Maui’s HP Baldwin High School wins Honolulu Festival’s Mikoshi design contest
A team from HP Baldwin High School on Maui has won a trip to Oʻahu to showcase their winning Mikoshi Shrine Design at the Honolulu Festival. The event returns three years after it was canceled in 2020 due to COVID-19 precautions.
A mikoshi is an elaborate portable shrine traditionally paraded through the streets of Japan as a part of Japanese festivals.
For their winning design, students wanted their mikoshi to symbolize the special connection between Maui and Japan. A total of 21 Baldwin students from the Japanese Club will unveil their winning design this weekend.
The mikoshi will be unveiled at 11 a.m. in the Hawai‘i Convention Center, on Saturday, March 11 and showcased at the Grand Parade on Sunday, March 12.
Mikoshi are carried on the shoulders of individuals in a procession using two to four poles and typically resemble a mini building.
Since the contest’s inception in 2003, Maui schools have been invited to submit unique designs inspired by the festival’s overarching theme. The theme for the 27th annual Honolulu Festival is “Connect with Aloha, Forward to the New Future.”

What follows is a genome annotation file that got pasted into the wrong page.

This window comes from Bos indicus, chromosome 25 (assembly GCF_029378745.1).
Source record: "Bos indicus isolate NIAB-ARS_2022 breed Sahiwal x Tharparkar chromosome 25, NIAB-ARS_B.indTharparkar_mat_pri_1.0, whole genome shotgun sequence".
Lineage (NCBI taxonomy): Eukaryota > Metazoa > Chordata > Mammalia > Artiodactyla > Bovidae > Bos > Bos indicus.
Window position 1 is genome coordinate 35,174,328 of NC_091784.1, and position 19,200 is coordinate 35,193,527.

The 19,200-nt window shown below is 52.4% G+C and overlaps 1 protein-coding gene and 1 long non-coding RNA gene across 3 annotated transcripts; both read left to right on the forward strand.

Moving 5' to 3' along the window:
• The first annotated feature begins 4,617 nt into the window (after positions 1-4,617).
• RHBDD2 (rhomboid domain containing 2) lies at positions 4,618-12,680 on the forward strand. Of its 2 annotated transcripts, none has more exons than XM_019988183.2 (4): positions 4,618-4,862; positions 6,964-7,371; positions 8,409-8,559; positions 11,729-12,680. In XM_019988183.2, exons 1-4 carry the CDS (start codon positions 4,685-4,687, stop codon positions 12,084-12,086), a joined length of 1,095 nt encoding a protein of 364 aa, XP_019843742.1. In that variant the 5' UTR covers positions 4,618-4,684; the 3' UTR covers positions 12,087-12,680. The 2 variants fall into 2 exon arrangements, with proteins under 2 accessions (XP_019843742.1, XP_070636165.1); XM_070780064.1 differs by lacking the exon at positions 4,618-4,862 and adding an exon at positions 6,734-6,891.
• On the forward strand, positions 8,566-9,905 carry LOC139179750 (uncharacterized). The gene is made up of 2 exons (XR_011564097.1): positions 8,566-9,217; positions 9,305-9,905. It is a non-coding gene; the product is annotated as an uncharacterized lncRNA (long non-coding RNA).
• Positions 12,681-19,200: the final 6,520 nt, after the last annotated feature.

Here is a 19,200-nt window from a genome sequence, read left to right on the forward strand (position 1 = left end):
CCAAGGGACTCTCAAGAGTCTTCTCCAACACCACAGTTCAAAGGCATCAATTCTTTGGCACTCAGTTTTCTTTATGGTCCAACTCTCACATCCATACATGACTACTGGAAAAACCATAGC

“Hawaiʻi and Japan have been connected for a long time so we drew inspiration from those roots,” said Rory Sato, adviser of the HP Baldwin High School Japanese Club in a news release. “We included rice and sugar cane to represent the connection we share through the immigrant farmers that first came over to Hawaiʻi from Japan. This connection is also depicted through the sakura and plumeria trees, representative figures from each area, coming together. The focus at the top of the mikoshi is the sun and we used that to show a specific connection between Maui and Japan. The figures of Amaterasu and Maui are linked to the sun and reflect a commonality our island shares with Japan through legend.”
HP Baldwin High School previously won the design competition in 2018.